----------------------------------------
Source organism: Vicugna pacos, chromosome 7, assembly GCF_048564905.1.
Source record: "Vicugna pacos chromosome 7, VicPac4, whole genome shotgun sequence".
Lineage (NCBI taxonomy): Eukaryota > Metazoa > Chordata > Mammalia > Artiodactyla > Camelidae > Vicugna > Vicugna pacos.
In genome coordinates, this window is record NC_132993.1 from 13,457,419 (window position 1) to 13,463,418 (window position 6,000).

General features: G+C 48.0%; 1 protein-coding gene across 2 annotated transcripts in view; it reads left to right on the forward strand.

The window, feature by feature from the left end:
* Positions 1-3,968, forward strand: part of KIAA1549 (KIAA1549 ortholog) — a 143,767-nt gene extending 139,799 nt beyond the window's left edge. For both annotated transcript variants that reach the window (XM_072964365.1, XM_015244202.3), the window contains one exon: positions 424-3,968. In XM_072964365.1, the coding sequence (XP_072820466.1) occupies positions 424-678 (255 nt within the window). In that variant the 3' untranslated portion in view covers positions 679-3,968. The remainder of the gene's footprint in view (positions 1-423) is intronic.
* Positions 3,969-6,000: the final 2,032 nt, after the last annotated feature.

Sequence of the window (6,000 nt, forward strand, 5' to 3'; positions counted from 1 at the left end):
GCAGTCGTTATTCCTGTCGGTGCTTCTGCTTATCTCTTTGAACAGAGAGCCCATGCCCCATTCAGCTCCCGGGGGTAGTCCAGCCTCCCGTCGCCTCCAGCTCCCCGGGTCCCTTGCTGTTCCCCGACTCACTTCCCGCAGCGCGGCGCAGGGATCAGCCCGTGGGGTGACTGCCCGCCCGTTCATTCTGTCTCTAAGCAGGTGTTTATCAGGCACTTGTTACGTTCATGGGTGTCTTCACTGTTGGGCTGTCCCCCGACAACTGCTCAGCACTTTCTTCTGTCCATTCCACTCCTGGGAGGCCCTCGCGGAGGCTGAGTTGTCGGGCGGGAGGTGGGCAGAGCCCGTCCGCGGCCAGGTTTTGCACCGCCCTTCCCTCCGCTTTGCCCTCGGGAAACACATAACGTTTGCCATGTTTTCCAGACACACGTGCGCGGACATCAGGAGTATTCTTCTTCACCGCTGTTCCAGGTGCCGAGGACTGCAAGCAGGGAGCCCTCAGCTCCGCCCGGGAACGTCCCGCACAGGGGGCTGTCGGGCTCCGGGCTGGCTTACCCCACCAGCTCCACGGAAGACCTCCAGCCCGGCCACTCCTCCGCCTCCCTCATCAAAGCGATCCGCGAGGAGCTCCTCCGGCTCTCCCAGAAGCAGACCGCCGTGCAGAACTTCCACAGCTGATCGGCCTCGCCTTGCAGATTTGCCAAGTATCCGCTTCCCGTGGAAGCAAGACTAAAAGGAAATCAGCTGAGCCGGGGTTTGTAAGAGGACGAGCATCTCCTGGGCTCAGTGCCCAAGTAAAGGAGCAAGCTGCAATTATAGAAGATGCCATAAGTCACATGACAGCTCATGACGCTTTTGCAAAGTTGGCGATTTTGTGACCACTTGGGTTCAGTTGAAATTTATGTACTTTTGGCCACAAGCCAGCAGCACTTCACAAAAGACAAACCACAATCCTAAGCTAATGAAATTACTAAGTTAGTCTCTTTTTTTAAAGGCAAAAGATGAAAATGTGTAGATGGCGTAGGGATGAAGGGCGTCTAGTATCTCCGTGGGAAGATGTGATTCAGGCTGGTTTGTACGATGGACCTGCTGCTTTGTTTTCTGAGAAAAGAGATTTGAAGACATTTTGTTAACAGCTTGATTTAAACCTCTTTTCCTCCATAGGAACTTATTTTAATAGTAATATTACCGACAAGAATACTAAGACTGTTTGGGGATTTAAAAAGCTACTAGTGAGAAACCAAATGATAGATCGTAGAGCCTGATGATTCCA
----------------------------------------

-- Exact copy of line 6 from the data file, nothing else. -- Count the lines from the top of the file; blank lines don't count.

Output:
The window, feature by feature from the left end: